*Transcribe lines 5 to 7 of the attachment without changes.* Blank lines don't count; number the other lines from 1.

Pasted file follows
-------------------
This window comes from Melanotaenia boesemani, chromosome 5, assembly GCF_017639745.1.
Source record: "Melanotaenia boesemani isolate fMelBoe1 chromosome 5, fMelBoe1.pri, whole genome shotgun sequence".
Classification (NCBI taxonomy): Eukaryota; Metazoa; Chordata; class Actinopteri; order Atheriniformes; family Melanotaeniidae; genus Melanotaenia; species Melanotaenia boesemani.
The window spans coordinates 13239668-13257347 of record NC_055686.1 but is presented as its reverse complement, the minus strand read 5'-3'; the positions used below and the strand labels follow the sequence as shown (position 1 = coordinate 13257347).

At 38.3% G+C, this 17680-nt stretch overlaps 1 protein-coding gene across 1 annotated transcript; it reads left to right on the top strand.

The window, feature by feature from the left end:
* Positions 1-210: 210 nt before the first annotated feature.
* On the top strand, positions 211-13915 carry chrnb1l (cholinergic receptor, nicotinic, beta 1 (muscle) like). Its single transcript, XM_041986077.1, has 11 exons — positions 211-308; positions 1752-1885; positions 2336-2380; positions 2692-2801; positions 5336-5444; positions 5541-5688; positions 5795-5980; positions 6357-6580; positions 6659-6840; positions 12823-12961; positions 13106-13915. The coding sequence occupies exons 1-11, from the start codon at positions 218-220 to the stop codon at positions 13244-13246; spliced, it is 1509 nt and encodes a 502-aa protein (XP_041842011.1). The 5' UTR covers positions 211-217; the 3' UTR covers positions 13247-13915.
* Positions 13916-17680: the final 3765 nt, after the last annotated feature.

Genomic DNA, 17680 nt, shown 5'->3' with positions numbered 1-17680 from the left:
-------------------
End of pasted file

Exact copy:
At 38.3% G+C, this 17680-nt stretch overlaps 1 protein-coding gene across 1 annotated transcript; it reads left to right on the top strand.

The window, feature by feature from the left end:
* Positions 1-210: 210 nt before the first annotated feature.